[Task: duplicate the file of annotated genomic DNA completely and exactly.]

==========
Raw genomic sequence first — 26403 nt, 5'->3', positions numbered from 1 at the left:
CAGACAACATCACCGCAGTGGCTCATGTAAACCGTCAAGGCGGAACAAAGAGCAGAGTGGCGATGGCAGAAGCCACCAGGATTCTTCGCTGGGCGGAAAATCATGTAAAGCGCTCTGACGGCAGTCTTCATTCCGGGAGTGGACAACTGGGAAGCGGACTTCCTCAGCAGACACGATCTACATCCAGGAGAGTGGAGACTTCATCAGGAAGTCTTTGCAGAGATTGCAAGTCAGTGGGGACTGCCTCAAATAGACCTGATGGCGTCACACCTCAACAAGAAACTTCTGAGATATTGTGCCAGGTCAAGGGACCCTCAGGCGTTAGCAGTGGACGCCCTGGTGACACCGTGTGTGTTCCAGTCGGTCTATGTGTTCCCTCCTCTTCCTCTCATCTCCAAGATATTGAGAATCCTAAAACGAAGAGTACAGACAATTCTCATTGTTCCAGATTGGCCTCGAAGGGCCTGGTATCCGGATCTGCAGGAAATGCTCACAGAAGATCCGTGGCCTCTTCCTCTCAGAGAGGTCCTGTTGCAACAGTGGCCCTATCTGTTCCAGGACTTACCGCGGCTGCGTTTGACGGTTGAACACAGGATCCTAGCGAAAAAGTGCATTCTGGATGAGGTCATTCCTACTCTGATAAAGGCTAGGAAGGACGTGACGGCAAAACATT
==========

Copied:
Raw genomic sequence first — 26403 nt, 5'->3', positions numbered from 1 at the left:
CAGACAACATCACCGCAGTGGCTCATGTAAACCGTCAAGGCGGAACAAAGAGCAGAGTGGCGATGGCAGAAGCCACCAGGATTCTTCGCTGGGCGGAAAATCATGTAAAGCGCTCTGACGGCAGTCTTCATTCCGGGAGTGGACAACTGGGAAGCGGACTTCCTCAGCAGACACGATCTACATCCAGGAGAGTGGAGACTTCATCAGGAAGTCTTTGCAGAGATTGCAAGTCAGTGGGGACTGCCTCAAATAGACCTGATGGCGTCACACCTCAACAAGAAACTTCTGAGATATTGTGCCAGGTCAAGGGACCCTCAGGCGTTAGCAGTGGACGCCCTGGTGACACCGTGTGTGTTCCAGTCGGTCTATGTGTTCCCTCCTCTTCCTCTCATCTCCAAGATATTGAGAATCCTAAAACGAAGAGTACAGACAATTCTCATTGTTCCAGATTGGCCTCGAAGGGCCTGGTATCCGGATCTGCAGGAAATGCTCACAGAAGATCCGTGGCCTCTTCCTCTCAGAGAGGTCCTGTTGCAACAGTGGCCCTATCTGTTCCAGGACTTACCGCGGCTGCGTTTGACGGTTGAACACAGGATCCTAGCGAAAAAGTGCATTCTGGATGAGGTCATTCCTACTCTGATAAAGGCTAGGAAGGACGTGACGGCAAAACATT